You are here:

General Writing and Grammar Help/Comma usage with appositives


What do the following sentences imply?

a) My sister Ornella has a degree in law.

2) My sister, Ornella, has a degree in law.

Thank you.


A. My sister Ornella has a degree in law.
B. My sister, Ornella, has a degree in law.

A is using the appositive ("Ornella") in a restrictive sense. You have two or more sisters and the sentence conveys that this particular sister has a law degree. The absence of commas restricts the meaning to the one sister named. The sentence is not correct if you have just one sister. It would be correct, however, even if another sister also had a law degree.

B uses the appositive in a descriptive sense: the commas indicate that you are using Ornellas's name to describe the sister but not restrict the meaning of the word sister.  

General Writing and Grammar Help

All Answers

Answers by Expert:

Ask Experts


Richard Johnson


I specialize in grammar. I can however answer any question except homework questions--usually the same day--concerning English grammar, usage, or (non-fiction) writing style, on the basis of the American practice. All answers are explained, and I encourage follow-up.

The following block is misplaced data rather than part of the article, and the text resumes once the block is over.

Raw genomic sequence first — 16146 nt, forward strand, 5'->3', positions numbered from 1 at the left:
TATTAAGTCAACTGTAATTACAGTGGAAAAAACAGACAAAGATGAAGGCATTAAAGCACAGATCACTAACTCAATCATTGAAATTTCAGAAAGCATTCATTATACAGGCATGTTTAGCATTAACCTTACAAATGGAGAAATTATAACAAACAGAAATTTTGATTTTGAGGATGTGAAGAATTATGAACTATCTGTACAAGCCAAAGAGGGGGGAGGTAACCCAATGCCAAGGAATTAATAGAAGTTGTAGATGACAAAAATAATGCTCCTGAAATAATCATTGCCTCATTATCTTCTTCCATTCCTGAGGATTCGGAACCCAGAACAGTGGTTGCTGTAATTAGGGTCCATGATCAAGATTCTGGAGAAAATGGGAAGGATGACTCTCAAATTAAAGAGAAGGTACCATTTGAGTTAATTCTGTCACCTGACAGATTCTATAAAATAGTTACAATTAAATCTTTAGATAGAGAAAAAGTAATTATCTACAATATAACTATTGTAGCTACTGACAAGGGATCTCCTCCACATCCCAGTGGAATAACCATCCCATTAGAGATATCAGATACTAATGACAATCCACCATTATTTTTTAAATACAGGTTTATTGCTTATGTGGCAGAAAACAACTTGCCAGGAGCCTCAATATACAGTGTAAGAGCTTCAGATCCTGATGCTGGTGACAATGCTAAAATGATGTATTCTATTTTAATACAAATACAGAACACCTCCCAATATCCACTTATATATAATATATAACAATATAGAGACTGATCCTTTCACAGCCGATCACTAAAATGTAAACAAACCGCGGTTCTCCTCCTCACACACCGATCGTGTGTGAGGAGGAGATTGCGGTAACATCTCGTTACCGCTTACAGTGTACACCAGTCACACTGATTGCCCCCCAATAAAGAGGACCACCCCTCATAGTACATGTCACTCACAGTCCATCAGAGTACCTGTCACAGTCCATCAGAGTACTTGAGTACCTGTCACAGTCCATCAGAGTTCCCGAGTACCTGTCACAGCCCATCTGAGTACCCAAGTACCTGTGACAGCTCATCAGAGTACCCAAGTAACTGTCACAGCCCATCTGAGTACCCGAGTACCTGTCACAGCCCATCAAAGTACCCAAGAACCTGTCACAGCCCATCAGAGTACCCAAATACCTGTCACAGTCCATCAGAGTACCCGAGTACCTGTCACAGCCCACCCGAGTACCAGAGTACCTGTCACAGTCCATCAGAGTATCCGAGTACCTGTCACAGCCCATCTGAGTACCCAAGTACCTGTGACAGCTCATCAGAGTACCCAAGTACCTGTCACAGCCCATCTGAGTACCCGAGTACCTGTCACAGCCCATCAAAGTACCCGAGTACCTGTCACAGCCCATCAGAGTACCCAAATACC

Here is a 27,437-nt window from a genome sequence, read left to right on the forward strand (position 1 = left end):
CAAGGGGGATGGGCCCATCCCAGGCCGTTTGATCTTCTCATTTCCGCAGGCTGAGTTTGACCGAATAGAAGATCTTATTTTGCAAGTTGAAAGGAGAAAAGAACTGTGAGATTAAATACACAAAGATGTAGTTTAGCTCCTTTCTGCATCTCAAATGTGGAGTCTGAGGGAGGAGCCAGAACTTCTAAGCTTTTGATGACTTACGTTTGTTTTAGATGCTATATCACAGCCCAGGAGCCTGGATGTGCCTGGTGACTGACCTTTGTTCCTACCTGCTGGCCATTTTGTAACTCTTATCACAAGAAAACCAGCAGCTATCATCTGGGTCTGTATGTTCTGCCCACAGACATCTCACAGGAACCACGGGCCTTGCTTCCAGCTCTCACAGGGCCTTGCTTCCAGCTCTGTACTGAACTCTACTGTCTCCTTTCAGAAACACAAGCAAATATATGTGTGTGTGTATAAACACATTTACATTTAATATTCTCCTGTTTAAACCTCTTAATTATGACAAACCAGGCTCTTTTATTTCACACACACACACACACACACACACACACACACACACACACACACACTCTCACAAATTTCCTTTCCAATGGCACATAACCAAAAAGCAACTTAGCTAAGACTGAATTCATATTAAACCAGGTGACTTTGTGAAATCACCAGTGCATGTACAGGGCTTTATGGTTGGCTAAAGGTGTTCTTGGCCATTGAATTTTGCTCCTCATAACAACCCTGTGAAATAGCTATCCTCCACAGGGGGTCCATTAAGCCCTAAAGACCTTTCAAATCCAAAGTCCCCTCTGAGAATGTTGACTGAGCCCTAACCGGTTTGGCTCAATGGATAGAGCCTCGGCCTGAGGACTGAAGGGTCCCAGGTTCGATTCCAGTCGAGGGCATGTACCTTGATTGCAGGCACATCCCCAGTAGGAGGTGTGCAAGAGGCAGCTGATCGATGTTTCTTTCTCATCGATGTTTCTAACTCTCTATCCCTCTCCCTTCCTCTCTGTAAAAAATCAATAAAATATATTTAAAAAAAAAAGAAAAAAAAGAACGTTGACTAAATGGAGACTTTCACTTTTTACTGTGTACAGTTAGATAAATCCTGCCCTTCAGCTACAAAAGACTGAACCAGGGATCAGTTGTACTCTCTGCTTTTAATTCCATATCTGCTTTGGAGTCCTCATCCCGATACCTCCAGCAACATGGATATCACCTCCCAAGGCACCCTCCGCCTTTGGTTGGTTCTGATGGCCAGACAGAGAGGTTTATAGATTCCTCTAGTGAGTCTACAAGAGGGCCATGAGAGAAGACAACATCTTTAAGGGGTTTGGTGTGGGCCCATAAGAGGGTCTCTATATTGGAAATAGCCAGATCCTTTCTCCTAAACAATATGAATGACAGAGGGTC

I'm a retired editor and a lifelong student of this subject. My library includes a great many works to which I've referred through the years. I currently rely largely on the sixteenth edition of The Chicago Manual of Style supplemented, where appropriate, by Long, The New College Grammar.

For over 30 years I edited the newsletter of my own organization, which had different names but was last known as

BA, Brooklyn College. Advanced studies in economics and political science.

Awards and Honors
For many years a member of Mensa.

©2017 All rights reserved.